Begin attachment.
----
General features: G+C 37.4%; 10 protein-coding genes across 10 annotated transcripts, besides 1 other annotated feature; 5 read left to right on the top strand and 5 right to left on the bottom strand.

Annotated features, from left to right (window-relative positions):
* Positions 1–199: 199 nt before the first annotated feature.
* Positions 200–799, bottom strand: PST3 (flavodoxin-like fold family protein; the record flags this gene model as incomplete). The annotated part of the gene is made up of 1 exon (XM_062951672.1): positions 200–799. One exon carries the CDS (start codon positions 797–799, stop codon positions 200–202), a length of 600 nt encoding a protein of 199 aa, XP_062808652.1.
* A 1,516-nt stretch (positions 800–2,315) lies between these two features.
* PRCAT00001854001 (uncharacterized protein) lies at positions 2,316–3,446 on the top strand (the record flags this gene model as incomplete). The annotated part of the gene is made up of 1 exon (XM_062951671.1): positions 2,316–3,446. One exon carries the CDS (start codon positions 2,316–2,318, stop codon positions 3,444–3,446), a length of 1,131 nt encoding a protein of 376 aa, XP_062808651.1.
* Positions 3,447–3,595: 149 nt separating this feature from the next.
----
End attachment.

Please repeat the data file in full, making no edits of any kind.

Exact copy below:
General features: G+C 37.4%; 10 protein-coding genes across 10 annotated transcripts, besides 1 other annotated feature; 5 read left to right on the top strand and 5 right to left on the bottom strand.

Annotated features, from left to right (window-relative positions):
* Positions 1–199: 199 nt before the first annotated feature.
* Positions 200–799, bottom strand: PST3 (flavodoxin-like fold family protein; the record flags this gene model as incomplete). The annotated part of the gene is made up of 1 exon (XM_062951672.1): positions 200–799. One exon carries the CDS (start codon positions 797–799, stop codon positions 200–202), a length of 600 nt encoding a protein of 199 aa, XP_062808652.1.
* A 1,516-nt stretch (positions 800–2,315) lies between these two features.
* PRCAT00001854001 (uncharacterized protein) lies at positions 2,316–3,446 on the top strand (the record flags this gene model as incomplete). The annotated part of the gene is made up of 1 exon (XM_062951671.1): positions 2,316–3,446. One exon carries the CDS (start codon positions 2,316–2,318, stop codon positions 3,444–3,446), a length of 1,131 nt encoding a protein of 376 aa, XP_062808651.1.
* Positions 3,447–3,595: 149 nt separating this feature from the next.